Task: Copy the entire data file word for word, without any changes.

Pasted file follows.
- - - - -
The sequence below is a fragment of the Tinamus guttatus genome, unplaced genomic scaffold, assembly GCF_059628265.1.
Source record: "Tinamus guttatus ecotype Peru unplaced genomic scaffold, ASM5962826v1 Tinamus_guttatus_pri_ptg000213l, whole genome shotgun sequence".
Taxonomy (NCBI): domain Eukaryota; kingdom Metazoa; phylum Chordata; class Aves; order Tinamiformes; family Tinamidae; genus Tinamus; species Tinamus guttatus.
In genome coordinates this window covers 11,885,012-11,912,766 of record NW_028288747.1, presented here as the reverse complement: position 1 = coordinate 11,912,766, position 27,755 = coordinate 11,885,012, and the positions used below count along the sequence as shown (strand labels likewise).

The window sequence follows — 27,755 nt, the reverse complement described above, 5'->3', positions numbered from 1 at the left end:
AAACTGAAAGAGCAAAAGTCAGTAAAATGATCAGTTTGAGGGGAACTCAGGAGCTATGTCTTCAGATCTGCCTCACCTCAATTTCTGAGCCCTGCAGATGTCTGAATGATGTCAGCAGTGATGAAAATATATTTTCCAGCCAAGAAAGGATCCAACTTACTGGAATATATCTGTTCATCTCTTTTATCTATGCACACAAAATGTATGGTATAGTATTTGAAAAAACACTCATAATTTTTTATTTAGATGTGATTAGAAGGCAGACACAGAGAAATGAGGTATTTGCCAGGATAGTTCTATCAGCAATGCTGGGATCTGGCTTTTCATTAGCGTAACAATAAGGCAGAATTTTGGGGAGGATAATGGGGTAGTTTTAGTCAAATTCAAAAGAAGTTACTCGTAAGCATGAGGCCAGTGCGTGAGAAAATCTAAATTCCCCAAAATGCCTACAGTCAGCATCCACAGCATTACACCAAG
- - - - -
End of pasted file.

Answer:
The sequence below is a fragment of the Tinamus guttatus genome, unplaced genomic scaffold, assembly GCF_059628265.1.
Source record: "Tinamus guttatus ecotype Peru unplaced genomic scaffold, ASM5962826v1 Tinamus_guttatus_pri_ptg000213l, whole genome shotgun sequence".
Taxonomy (NCBI): domain Eukaryota; kingdom Metazoa; phylum Chordata; class Aves; order Tinamiformes; family Tinamidae; genus Tinamus; species Tinamus guttatus.
In genome coordinates this window covers 11,885,012-11,912,766 of record NW_028288747.1, presented here as the reverse complement: position 1 = coordinate 11,912,766, position 27,755 = coordinate 11,885,012, and the positions used below count along the sequence as shown (strand labels likewise).

The window sequence follows — 27,755 nt, the reverse complement described above, 5'->3', positions numbered from 1 at the left end:
AAACTGAAAGAGCAAAAGTCAGTAAAATGATCAGTTTGAGGGGAACTCAGGAGCTATGTCTTCAGATCTGCCTCACCTCAATTTCTGAGCCCTGCAGATGTCTGAATGATGTCAGCAGTGATGAAAATATATTTTCCAGCCAAGAAAGGATCCAACTTACTGGAATATATCTGTTCATCTCTTTTATCTATGCACACAAAATGTATGGTATAGTATTTGAAAAAACACTCATAATTTTTTATTTAGATGTGATTAGAAGGCAGACACAGAGAAATGAGGTATTTGCCAGGATAGTTCTATCAGCAATGCTGGGATCTGGCTTTTCATTAGCGTAACAATAAGGCAGAATTTTGGGGAGGATAATGGGGTAGTTTTAGTCAAATTCAAAAGAAGTTACTCGTAAGCATGAGGCCAGTGCGTGAGAAAATCTAAATTCCCCAAAATGCCTACAGTCAGCATCCACAGCATTACACCAAG